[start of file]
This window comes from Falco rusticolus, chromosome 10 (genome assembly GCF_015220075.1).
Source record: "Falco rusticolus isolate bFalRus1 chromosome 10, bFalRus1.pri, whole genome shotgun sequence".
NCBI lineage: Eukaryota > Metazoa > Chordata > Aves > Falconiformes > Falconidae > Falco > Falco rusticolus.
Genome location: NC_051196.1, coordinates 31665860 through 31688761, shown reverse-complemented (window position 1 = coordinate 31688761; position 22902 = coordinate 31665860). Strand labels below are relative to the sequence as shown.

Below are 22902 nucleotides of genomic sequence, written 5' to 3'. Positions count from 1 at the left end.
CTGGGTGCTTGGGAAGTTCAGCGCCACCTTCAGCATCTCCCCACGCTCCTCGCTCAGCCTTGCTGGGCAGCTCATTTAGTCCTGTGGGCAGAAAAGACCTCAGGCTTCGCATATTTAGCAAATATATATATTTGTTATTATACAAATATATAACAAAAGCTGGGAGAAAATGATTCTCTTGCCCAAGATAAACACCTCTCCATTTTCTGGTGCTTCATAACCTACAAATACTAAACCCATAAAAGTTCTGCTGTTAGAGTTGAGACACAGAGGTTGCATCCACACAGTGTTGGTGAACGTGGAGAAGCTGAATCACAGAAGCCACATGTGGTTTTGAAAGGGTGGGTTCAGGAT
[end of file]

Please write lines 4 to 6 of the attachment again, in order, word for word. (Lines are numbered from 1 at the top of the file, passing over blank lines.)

Genome location: NC_051196.1, coordinates 31665860 through 31688761, shown reverse-complemented (window position 1 = coordinate 31688761; position 22902 = coordinate 31665860). Strand labels below are relative to the sequence as shown.

Below are 22902 nucleotides of genomic sequence, written 5' to 3'. Positions count from 1 at the left end.
CTGGGTGCTTGGGAAGTTCAGCGCCACCTTCAGCATCTCCCCACGCTCCTCGCTCAGCCTTGCTGGGCAGCTCATTTAGTCCTGTGGGCAGAAAAGACCTCAGGCTTCGCATATTTAGCAAATATATATATTTGTTATTATACAAATATATAACAAAAGCTGGGAGAAAATGATTCTCTTGCCCAAGATAAACACCTCTCCATTTTCTGGTGCTTCATAACCTACAAATACTAAACCCATAAAAGTTCTGCTGTTAGAGTTGAGACACAGAGGTTGCATCCACACAGTGTTGGTGAACGTGGAGAAGCTGAATCACAGAAGCCACATGTGGTTTTGAAAGGGTGGGTTCAGGAT